# How to calculate cost of AA accumulator charge? [closed]

I would like to calculate how much it will cost to change AA accumulator. Is it really cheaper than usage of batteries (don't consider ecology question as of now)?

Let's say I have the following

1. accumulator: GP Rechargeable NiMH AA HR6 270AAHC 2700 series (2600 mAh);
2. battery charger 1: GP PowerBank Smart 2 (GPPB14, pdf)
3. battery charger 2: Technoline BC700 (pdf).

In accordance with BC700 data, accumulator currently is in the following condition (?): 200 mA, 1.26V.

The cost of electric power is 3.18 per K.W.H..

1. Is there any difference in terms of cost (besides time of charging) which battery charger is used and in which mode?
2. How to calculate cost of charging?
3. How to calculate possible cost of accumulator refresh (=recovery)? Believe, it will depend on number of charges and discharges.

## closed as off-topic by jinawee, Waffle's Crazy Peanut, Kyle Kanos, Pulsar, Brandon EnrightDec 30 '13 at 19:13

This question appears to be off-topic. The users who voted to close gave this specific reason:

• "This question appears to be about engineering, which is the application of scientific knowledge to construct a solution to solve a specific problem. As such, it is off topic for this site, which deals with the science, whether theoretical or experimental, of how the natural world works. For more information, see this meta post." – Waffle's Crazy Peanut, Kyle Kanos, Pulsar, Brandon Enright
If this question can be reworded to fit the rules in the help center, please edit the question.

• I don't think this is on topic here - it's not about a physics concept. – David Z Dec 30 '13 at 11:02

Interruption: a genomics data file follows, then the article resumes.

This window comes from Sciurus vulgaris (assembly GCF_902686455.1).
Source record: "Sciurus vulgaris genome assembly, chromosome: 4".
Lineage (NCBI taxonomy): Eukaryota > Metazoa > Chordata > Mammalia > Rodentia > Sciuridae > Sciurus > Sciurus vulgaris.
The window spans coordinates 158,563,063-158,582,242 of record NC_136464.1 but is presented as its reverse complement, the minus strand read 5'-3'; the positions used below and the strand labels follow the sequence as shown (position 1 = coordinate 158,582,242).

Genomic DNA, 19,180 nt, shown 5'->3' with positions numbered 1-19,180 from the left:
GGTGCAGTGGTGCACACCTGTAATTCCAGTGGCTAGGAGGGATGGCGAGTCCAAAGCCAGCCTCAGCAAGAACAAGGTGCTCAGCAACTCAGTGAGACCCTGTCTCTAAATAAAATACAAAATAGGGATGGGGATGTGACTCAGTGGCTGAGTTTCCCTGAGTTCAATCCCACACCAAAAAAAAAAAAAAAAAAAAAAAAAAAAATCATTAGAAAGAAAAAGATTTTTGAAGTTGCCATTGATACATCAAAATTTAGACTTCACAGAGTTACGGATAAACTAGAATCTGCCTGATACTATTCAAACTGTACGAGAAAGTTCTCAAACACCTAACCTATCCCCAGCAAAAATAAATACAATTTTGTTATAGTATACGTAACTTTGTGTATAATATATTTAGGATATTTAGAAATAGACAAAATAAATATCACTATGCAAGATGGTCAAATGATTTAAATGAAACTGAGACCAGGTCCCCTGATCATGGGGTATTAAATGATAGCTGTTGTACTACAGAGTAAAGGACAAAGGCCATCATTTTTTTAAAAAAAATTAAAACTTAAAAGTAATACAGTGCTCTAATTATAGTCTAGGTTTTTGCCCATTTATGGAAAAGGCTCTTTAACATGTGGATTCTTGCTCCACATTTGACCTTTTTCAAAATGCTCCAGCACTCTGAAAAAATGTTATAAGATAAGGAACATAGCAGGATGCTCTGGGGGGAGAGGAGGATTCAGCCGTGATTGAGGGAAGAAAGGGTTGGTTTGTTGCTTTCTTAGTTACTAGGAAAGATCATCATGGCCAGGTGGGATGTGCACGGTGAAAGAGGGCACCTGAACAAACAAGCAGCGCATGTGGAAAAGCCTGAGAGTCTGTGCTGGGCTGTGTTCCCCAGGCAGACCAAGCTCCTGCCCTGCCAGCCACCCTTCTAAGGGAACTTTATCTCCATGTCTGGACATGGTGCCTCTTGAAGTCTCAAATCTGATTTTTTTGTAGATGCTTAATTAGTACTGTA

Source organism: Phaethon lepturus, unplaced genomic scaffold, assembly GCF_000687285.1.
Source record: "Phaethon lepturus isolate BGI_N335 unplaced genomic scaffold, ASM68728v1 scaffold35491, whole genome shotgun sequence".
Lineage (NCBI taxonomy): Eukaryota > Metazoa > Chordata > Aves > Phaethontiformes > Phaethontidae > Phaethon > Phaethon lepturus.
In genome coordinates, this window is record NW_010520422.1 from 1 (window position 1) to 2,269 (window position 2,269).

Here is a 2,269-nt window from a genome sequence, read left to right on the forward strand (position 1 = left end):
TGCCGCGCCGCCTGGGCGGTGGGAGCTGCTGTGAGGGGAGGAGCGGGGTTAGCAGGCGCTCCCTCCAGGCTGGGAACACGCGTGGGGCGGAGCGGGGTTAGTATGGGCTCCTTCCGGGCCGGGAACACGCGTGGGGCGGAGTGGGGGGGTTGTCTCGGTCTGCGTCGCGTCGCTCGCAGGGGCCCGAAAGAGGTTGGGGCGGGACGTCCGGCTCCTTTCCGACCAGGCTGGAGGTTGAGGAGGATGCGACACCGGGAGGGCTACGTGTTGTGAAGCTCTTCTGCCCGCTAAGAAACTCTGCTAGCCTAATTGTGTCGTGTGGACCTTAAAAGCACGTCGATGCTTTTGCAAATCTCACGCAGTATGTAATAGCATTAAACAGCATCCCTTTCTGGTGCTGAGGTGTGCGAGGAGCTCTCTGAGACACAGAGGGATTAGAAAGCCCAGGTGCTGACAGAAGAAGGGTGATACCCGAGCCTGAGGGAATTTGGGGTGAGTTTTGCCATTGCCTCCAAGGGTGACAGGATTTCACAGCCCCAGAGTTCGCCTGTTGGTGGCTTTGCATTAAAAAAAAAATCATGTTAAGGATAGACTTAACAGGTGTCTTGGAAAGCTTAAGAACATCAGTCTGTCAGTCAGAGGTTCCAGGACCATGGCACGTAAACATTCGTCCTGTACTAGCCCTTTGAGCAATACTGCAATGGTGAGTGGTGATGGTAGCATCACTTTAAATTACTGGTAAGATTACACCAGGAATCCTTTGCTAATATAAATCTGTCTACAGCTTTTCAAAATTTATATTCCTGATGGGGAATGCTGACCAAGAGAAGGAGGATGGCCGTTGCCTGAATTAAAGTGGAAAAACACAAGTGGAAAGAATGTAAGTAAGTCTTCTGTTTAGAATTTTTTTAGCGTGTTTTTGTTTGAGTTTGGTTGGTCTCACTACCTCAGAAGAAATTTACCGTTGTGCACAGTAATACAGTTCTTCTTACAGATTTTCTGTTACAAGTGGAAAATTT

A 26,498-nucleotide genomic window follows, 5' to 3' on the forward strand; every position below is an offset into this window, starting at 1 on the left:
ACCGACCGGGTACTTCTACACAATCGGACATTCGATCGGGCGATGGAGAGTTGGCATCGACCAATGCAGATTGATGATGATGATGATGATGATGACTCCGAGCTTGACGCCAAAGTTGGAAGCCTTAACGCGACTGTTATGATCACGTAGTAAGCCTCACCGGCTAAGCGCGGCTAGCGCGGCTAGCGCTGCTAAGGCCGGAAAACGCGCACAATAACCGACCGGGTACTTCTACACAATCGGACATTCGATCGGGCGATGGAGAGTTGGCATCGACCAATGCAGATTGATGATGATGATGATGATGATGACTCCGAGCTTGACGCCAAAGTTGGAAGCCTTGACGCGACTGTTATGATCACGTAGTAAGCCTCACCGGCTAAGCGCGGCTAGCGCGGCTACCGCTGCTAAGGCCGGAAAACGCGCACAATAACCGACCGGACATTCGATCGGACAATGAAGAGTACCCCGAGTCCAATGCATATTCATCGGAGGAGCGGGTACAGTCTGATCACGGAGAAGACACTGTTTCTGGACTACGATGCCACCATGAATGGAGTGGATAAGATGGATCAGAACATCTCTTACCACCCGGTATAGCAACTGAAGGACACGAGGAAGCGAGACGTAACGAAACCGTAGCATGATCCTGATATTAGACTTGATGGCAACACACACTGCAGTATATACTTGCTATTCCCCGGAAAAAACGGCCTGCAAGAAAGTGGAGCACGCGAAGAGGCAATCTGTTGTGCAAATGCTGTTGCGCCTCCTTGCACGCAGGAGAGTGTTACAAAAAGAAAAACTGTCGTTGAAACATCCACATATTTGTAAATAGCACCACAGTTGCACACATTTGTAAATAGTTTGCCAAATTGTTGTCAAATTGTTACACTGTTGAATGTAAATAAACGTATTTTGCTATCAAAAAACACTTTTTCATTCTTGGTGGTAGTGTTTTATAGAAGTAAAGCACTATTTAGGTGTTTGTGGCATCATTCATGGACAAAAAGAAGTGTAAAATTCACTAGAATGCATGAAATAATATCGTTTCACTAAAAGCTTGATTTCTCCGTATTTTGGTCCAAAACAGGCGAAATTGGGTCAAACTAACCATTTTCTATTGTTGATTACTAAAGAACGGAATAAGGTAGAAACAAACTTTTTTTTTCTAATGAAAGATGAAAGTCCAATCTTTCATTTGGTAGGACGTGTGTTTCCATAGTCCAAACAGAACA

• @DavidZ, which stack exchange site would you recommend? Haven't found anything more suitable... – LA_ Dec 30 '13 at 11:41
• Maybe Electronics.SE is a better home for this question? – Ali Dec 30 '13 at 12:17
• As a cheap estimate, look at the back of the charger to see its wall-plug current rating & multiply that by the time it takes to charge. If the cost of electricity is even 5% the cost of a new AA battery I'll be shocked (pun intended) – Carl Witthoft Dec 30 '13 at 13:21
• As Carl and John point out, the electricity cost is negligible, so you don't need to worry about prices. – DumpsterDoofus Dec 30 '13 at 16:55

## 1 Answer

I agree with David that the question is a bit off topic, but there is a physical principle that you have to take into consideration so it's worth a brief answer.

The capacity of the battery is an amount of energy and the KWhour is also a unit of energy, so to calculate the cost of charging you just need to calculate the battery capacity in KWHours. The capacity of your battery is 2600 mAh, which means it can provide a current of 2.6A for one hour. The voltage of an AA NiMH battery is $1.2\,V$, so the power $W$ is voltage $V$ times current i.e.

\begin{align} W &= V\cdot I \\ &= 1.2\,V \times 2.6\,A \\ &= 3.12\,W \\ &= 0.00312\,kW \end{align}

This is the power the battery can produce for an hour, so the energy is simply 0.00312 KWHours, and the cost is therefore $0.00312 \times 3.18 \approx 0.01$ currency unit. In practice charging a battery is not 100% efficient, but even so the power used will be a tiny amount. You don't say what the units of currency are, but unless you live in a country with a very unusual currency the cost of charging the battery is likely to be negligable.